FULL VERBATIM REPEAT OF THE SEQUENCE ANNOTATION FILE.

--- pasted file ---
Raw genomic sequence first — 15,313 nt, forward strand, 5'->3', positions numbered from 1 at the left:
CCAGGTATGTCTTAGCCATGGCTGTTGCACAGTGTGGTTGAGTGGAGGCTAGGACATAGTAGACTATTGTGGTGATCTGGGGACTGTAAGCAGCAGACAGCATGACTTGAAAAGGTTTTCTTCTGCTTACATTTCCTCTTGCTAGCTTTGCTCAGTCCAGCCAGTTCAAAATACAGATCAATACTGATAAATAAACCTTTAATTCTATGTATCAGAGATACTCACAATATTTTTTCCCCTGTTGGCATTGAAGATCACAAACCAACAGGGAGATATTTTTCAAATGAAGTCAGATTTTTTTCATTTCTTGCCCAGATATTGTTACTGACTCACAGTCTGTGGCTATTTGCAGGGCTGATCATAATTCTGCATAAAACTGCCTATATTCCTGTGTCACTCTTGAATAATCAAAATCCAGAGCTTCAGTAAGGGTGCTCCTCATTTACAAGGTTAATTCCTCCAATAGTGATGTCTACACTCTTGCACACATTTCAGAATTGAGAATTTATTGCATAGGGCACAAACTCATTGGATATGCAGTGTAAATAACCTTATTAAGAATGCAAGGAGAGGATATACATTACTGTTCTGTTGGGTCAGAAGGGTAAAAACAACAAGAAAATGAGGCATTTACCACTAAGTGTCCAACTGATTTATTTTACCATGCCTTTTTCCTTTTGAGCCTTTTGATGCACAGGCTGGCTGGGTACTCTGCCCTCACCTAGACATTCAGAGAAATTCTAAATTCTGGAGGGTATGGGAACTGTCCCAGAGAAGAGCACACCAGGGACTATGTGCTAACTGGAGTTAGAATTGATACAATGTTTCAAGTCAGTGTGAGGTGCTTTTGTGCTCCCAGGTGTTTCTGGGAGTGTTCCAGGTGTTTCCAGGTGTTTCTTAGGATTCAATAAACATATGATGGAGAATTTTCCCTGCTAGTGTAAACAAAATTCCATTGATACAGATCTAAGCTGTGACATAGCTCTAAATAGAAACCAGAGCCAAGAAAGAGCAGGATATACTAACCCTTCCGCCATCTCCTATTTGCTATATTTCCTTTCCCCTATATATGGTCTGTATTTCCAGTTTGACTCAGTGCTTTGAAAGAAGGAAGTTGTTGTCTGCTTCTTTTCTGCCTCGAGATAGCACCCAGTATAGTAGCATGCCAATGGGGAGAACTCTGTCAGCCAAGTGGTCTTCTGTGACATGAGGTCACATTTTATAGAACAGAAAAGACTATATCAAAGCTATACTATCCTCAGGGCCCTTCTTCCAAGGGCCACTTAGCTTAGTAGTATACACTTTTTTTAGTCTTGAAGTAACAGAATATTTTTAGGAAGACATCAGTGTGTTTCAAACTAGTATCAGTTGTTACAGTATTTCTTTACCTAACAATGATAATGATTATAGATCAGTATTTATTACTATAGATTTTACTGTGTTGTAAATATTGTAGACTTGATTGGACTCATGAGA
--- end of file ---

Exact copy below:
Raw genomic sequence first — 15,313 nt, forward strand, 5'->3', positions numbered from 1 at the left:
CCAGGTATGTCTTAGCCATGGCTGTTGCACAGTGTGGTTGAGTGGAGGCTAGGACATAGTAGACTATTGTGGTGATCTGGGGACTGTAAGCAGCAGACAGCATGACTTGAAAAGGTTTTCTTCTGCTTACATTTCCTCTTGCTAGCTTTGCTCAGTCCAGCCAGTTCAAAATACAGATCAATACTGATAAATAAACCTTTAATTCTATGTATCAGAGATACTCACAATATTTTTTCCCCTGTTGGCATTGAAGATCACAAACCAACAGGGAGATATTTTTCAAATGAAGTCAGATTTTTTTCATTTCTTGCCCAGATATTGTTACTGACTCACAGTCTGTGGCTATTTGCAGGGCTGATCATAATTCTGCATAAAACTGCCTATATTCCTGTGTCACTCTTGAATAATCAAAATCCAGAGCTTCAGTAAGGGTGCTCCTCATTTACAAGGTTAATTCCTCCAATAGTGATGTCTACACTCTTGCACACATTTCAGAATTGAGAATTTATTGCATAGGGCACAAACTCATTGGATATGCAGTGTAAATAACCTTATTAAGAATGCAAGGAGAGGATATACATTACTGTTCTGTTGGGTCAGAAGGGTAAAAACAACAAGAAAATGAGGCATTTACCACTAAGTGTCCAACTGATTTATTTTACCATGCCTTTTTCCTTTTGAGCCTTTTGATGCACAGGCTGGCTGGGTACTCTGCCCTCACCTAGACATTCAGAGAAATTCTAAATTCTGGAGGGTATGGGAACTGTCCCAGAGAAGAGCACACCAGGGACTATGTGCTAACTGGAGTTAGAATTGATACAATGTTTCAAGTCAGTGTGAGGTGCTTTTGTGCTCCCAGGTGTTTCTGGGAGTGTTCCAGGTGTTTCCAGGTGTTTCTTAGGATTCAATAAACATATGATGGAGAATTTTCCCTGCTAGTGTAAACAAAATTCCATTGATACAGATCTAAGCTGTGACATAGCTCTAAATAGAAACCAGAGCCAAGAAAGAGCAGGATATACTAACCCTTCCGCCATCTCCTATTTGCTATATTTCCTTTCCCCTATATATGGTCTGTATTTCCAGTTTGACTCAGTGCTTTGAAAGAAGGAAGTTGTTGTCTGCTTCTTTTCTGCCTCGAGATAGCACCCAGTATAGTAGCATGCCAATGGGGAGAACTCTGTCAGCCAAGTGGTCTTCTGTGACATGAGGTCACATTTTATAGAACAGAAAAGACTATATCAAAGCTATACTATCCTCAGGGCCCTTCTTCCAAGGGCCACTTAGCTTAGTAGTATACACTTTTTTTAGTCTTGAAGTAACAGAATATTTTTAGGAAGACATCAGTGTGTTTCAAACTAGTATCAGTTGTTACAGTATTTCTTTACCTAACAATGATAATGATTATAGATCAGTATTTATTACTATAGATTTTACTGTGTTGTAAATATTGTAGACTTGATTGGACTCATGAGA